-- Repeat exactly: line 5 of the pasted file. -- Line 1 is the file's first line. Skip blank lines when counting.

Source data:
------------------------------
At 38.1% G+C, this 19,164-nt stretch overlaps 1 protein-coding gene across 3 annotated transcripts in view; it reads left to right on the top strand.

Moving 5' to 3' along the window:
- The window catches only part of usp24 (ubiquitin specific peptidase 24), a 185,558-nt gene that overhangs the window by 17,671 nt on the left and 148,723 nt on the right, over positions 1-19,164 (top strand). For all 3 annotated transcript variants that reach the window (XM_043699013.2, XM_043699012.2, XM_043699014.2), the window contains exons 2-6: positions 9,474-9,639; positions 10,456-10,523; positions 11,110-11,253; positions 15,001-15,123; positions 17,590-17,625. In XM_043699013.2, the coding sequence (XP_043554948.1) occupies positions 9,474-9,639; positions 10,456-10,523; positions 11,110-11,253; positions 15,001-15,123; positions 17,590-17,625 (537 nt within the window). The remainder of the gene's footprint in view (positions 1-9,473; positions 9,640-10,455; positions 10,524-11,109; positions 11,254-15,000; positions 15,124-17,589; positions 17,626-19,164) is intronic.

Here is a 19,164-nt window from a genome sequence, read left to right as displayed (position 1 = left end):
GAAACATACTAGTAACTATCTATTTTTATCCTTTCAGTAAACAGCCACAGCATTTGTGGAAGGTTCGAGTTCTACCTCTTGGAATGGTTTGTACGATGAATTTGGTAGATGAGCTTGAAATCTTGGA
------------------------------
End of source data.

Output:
GAAACATACTAGTAACTATCTATTTTTATCCTTTCAGTAAACAGCCACAGCATTTGTGGAAGGTTCGAGTTCTACCTCTTGGAATGGTTTGTACGATGAATTTGGTAGATGAGCTTGAAATCTTGGA